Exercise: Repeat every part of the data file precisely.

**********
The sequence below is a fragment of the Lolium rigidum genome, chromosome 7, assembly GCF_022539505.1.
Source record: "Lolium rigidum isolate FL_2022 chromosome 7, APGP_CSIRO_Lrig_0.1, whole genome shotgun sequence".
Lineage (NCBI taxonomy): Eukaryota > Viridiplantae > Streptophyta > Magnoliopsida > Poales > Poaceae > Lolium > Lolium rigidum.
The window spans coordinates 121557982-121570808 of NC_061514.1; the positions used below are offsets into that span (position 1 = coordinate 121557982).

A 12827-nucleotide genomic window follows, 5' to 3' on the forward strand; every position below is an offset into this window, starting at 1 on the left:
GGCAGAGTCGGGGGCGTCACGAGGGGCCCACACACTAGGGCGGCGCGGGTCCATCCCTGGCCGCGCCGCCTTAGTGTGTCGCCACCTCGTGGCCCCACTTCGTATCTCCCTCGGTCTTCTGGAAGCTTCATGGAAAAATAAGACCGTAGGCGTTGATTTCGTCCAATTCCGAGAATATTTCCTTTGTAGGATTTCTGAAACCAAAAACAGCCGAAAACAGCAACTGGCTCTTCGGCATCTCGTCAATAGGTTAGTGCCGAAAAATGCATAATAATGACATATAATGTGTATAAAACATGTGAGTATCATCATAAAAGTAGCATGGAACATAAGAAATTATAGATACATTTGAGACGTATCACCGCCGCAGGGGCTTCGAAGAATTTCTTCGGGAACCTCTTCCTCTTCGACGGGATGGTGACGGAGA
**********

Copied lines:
The sequence below is a fragment of the Lolium rigidum genome, chromosome 7, assembly GCF_022539505.1.
Source record: "Lolium rigidum isolate FL_2022 chromosome 7, APGP_CSIRO_Lrig_0.1, whole genome shotgun sequence".
Lineage (NCBI taxonomy): Eukaryota > Viridiplantae > Streptophyta > Magnoliopsida > Poales > Poaceae > Lolium > Lolium rigidum.
The window spans coordinates 121557982-121570808 of NC_061514.1; the positions used below are offsets into that span (position 1 = coordinate 121557982).

A 12827-nucleotide genomic window follows, 5' to 3' on the forward strand; every position below is an offset into this window, starting at 1 on the left:
GGCAGAGTCGGGGGCGTCACGAGGGGCCCACACACTAGGGCGGCGCGGGTCCATCCCTGGCCGCGCCGCCTTAGTGTGTCGCCACCTCGTGGCCCCACTTCGTATCTCCCTCGGTCTTCTGGAAGCTTCATGGAAAAATAAGACCGTAGGCGTTGATTTCGTCCAATTCCGAGAATATTTCCTTTGTAGGATTTCTGAAACCAAAAACAGCCGAAAACAGCAACTGGCTCTTCGGCATCTCGTCAATAGGTTAGTGCCGAAAAATGCATAATAATGACATATAATGTGTATAAAACATGTGAGTATCATCATAAAAGTAGCATGGAACATAAGAAATTATAGATACATTTGAGACGTATCACCGCCGCAGGGGCTTCGAAGAATTTCTTCGGGAACCTCTTCCTCTTCGACGGGATGGTGACGGAGA